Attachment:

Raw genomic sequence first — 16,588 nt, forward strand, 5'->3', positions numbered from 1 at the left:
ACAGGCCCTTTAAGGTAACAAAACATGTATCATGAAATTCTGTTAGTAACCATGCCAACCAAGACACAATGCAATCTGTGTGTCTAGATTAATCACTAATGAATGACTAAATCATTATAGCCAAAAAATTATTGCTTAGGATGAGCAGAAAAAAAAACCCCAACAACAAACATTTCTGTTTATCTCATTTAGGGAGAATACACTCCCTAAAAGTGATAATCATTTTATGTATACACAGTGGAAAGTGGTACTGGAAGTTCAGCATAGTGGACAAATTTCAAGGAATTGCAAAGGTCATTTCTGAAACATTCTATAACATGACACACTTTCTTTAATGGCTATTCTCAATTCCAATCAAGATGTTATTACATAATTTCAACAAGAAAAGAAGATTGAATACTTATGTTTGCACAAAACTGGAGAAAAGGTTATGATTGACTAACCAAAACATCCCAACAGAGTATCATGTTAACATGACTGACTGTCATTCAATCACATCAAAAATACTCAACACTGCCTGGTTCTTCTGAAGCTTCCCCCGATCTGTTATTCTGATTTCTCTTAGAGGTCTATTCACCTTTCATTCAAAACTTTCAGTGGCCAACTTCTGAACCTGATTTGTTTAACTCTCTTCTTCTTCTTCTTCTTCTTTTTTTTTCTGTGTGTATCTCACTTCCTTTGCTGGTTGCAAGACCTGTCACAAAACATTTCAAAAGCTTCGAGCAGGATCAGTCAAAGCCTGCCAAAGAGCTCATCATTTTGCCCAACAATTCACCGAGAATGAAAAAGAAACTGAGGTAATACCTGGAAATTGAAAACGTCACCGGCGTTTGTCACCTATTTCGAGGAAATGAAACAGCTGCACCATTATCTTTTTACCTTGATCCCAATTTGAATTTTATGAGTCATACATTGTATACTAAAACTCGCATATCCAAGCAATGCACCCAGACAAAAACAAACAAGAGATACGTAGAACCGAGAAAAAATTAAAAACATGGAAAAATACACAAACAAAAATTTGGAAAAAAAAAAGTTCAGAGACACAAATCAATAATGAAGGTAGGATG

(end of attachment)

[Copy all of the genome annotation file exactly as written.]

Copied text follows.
Raw genomic sequence first — 16,588 nt, forward strand, 5'->3', positions numbered from 1 at the left:
ACAGGCCCTTTAAGGTAACAAAACATGTATCATGAAATTCTGTTAGTAACCATGCCAACCAAGACACAATGCAATCTGTGTGTCTAGATTAATCACTAATGAATGACTAAATCATTATAGCCAAAAAATTATTGCTTAGGATGAGCAGAAAAAAAAACCCCAACAACAAACATTTCTGTTTATCTCATTTAGGGAGAATACACTCCCTAAAAGTGATAATCATTTTATGTATACACAGTGGAAAGTGGTACTGGAAGTTCAGCATAGTGGACAAATTTCAAGGAATTGCAAAGGTCATTTCTGAAACATTCTATAACATGACACACTTTCTTTAATGGCTATTCTCAATTCCAATCAAGATGTTATTACATAATTTCAACAAGAAAAGAAGATTGAATACTTATGTTTGCACAAAACTGGAGAAAAGGTTATGATTGACTAACCAAAACATCCCAACAGAGTATCATGTTAACATGACTGACTGTCATTCAATCACATCAAAAATACTCAACACTGCCTGGTTCTTCTGAAGCTTCCCCCGATCTGTTATTCTGATTTCTCTTAGAGGTCTATTCACCTTTCATTCAAAACTTTCAGTGGCCAACTTCTGAACCTGATTTGTTTAACTCTCTTCTTCTTCTTCTTCTTCTTTTTTTTTCTGTGTGTATCTCACTTCCTTTGCTGGTTGCAAGACCTGTCACAAAACATTTCAAAAGCTTCGAGCAGGATCAGTCAAAGCCTGCCAAAGAGCTCATCATTTTGCCCAACAATTCACCGAGAATGAAAAAGAAACTGAGGTAATACCTGGAAATTGAAAACGTCACCGGCGTTTGTCACCTATTTCGAGGAAATGAAACAGCTGCACCATTATCTTTTTACCTTGATCCCAATTTGAATTTTATGAGTCATACATTGTATACTAAAACTCGCATATCCAAGCAATGCACCCAGACAAAAACAAACAAGAGATACGTAGAACCGAGAAAAAATTAAAAACATGGAAAAATACACAAACAAAAATTTGGAAAAAAAAAAGTTCAGAGACACAAATCAATAATGAAGGTAGGATG